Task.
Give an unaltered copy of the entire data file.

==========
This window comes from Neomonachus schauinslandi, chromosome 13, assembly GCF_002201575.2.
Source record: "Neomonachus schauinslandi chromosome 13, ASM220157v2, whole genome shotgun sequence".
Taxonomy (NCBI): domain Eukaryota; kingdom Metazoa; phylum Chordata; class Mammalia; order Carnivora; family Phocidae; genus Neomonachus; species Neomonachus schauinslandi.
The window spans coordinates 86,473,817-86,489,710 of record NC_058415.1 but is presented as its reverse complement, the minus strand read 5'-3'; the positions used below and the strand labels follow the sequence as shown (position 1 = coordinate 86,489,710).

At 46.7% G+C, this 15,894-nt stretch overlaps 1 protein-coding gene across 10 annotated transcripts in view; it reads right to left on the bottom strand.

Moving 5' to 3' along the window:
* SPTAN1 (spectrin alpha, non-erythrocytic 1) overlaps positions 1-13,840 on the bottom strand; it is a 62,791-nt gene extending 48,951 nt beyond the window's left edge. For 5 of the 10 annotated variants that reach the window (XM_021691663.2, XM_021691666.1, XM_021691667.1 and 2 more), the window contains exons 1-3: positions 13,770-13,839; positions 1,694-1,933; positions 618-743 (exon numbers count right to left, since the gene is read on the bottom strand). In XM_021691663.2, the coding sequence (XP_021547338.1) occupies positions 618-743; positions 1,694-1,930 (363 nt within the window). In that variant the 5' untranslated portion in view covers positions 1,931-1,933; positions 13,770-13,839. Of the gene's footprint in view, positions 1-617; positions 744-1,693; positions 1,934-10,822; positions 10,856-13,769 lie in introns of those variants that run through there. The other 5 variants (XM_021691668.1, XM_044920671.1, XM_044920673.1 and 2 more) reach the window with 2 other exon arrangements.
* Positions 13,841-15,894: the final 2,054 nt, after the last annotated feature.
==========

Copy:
This window comes from Neomonachus schauinslandi, chromosome 13, assembly GCF_002201575.2.
Source record: "Neomonachus schauinslandi chromosome 13, ASM220157v2, whole genome shotgun sequence".
Taxonomy (NCBI): domain Eukaryota; kingdom Metazoa; phylum Chordata; class Mammalia; order Carnivora; family Phocidae; genus Neomonachus; species Neomonachus schauinslandi.
The window spans coordinates 86,473,817-86,489,710 of record NC_058415.1 but is presented as its reverse complement, the minus strand read 5'-3'; the positions used below and the strand labels follow the sequence as shown (position 1 = coordinate 86,489,710).

At 46.7% G+C, this 15,894-nt stretch overlaps 1 protein-coding gene across 10 annotated transcripts in view; it reads right to left on the bottom strand.

Moving 5' to 3' along the window:
* SPTAN1 (spectrin alpha, non-erythrocytic 1) overlaps positions 1-13,840 on the bottom strand; it is a 62,791-nt gene extending 48,951 nt beyond the window's left edge. For 5 of the 10 annotated variants that reach the window (XM_021691663.2, XM_021691666.1, XM_021691667.1 and 2 more), the window contains exons 1-3: positions 13,770-13,839; positions 1,694-1,933; positions 618-743 (exon numbers count right to left, since the gene is read on the bottom strand). In XM_021691663.2, the coding sequence (XP_021547338.1) occupies positions 618-743; positions 1,694-1,930 (363 nt within the window). In that variant the 5' untranslated portion in view covers positions 1,931-1,933; positions 13,770-13,839. Of the gene's footprint in view, positions 1-617; positions 744-1,693; positions 1,934-10,822; positions 10,856-13,769 lie in introns of those variants that run through there. The other 5 variants (XM_021691668.1, XM_044920671.1, XM_044920673.1 and 2 more) reach the window with 2 other exon arrangements.
* Positions 13,841-15,894: the final 2,054 nt, after the last annotated feature.